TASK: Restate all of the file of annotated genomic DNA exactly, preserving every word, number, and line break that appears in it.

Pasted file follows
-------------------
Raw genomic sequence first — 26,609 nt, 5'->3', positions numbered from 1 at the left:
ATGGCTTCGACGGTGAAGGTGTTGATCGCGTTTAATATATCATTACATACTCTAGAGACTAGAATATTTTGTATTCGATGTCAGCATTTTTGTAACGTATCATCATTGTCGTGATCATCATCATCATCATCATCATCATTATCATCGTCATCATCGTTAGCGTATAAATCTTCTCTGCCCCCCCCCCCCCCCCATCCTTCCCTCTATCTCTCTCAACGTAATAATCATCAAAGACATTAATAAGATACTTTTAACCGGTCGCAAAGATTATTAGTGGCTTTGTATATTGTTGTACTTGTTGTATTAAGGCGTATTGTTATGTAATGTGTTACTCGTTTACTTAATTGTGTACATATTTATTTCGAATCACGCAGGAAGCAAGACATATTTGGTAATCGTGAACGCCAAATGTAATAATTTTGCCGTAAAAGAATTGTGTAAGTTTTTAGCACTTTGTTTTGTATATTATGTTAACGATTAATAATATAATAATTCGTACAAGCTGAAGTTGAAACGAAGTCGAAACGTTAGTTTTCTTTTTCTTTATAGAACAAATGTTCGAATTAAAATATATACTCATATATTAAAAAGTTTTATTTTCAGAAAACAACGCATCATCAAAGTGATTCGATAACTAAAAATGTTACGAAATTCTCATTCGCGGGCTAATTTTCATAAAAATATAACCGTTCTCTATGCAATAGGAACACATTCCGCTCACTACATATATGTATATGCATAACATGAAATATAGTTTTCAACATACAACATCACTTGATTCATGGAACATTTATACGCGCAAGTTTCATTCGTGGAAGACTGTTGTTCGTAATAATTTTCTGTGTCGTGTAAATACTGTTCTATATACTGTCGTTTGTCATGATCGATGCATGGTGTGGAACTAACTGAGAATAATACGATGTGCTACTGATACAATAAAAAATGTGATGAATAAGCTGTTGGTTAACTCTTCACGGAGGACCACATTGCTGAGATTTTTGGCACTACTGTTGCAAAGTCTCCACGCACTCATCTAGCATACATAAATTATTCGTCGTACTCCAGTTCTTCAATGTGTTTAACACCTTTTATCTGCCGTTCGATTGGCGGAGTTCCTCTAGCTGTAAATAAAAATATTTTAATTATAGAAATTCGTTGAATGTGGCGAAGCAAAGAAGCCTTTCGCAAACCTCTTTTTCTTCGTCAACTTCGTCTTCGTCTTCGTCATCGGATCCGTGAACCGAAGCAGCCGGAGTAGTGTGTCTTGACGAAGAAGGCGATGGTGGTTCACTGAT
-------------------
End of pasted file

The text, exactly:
Raw genomic sequence first — 26,609 nt, 5'->3', positions numbered from 1 at the left:
ATGGCTTCGACGGTGAAGGTGTTGATCGCGTTTAATATATCATTACATACTCTAGAGACTAGAATATTTTGTATTCGATGTCAGCATTTTTGTAACGTATCATCATTGTCGTGATCATCATCATCATCATCATCATCATTATCATCGTCATCATCGTTAGCGTATAAATCTTCTCTGCCCCCCCCCCCCCCCCATCCTTCCCTCTATCTCTCTCAACGTAATAATCATCAAAGACATTAATAAGATACTTTTAACCGGTCGCAAAGATTATTAGTGGCTTTGTATATTGTTGTACTTGTTGTATTAAGGCGTATTGTTATGTAATGTGTTACTCGTTTACTTAATTGTGTACATATTTATTTCGAATCACGCAGGAAGCAAGACATATTTGGTAATCGTGAACGCCAAATGTAATAATTTTGCCGTAAAAGAATTGTGTAAGTTTTTAGCACTTTGTTTTGTATATTATGTTAACGATTAATAATATAATAATTCGTACAAGCTGAAGTTGAAACGAAGTCGAAACGTTAGTTTTCTTTTTCTTTATAGAACAAATGTTCGAATTAAAATATATACTCATATATTAAAAAGTTTTATTTTCAGAAAACAACGCATCATCAAAGTGATTCGATAACTAAAAATGTTACGAAATTCTCATTCGCGGGCTAATTTTCATAAAAATATAACCGTTCTCTATGCAATAGGAACACATTCCGCTCACTACATATATGTATATGCATAACATGAAATATAGTTTTCAACATACAACATCACTTGATTCATGGAACATTTATACGCGCAAGTTTCATTCGTGGAAGACTGTTGTTCGTAATAATTTTCTGTGTCGTGTAAATACTGTTCTATATACTGTCGTTTGTCATGATCGATGCATGGTGTGGAACTAACTGAGAATAATACGATGTGCTACTGATACAATAAAAAATGTGATGAATAAGCTGTTGGTTAACTCTTCACGGAGGACCACATTGCTGAGATTTTTGGCACTACTGTTGCAAAGTCTCCACGCACTCATCTAGCATACATAAATTATTCGTCGTACTCCAGTTCTTCAATGTGTTTAACACCTTTTATCTGCCGTTCGATTGGCGGAGTTCCTCTAGCTGTAAATAAAAATATTTTAATTATAGAAATTCGTTGAATGTGGCGAAGCAAAGAAGCCTTTCGCAAACCTCTTTTTCTTCGTCAACTTCGTCTTCGTCTTCGTCATCGGATCCGTGAACCGAAGCAGCCGGAGTAGTGTGTCTTGACGAAGAAGGCGATGGTGGTTCACTGAT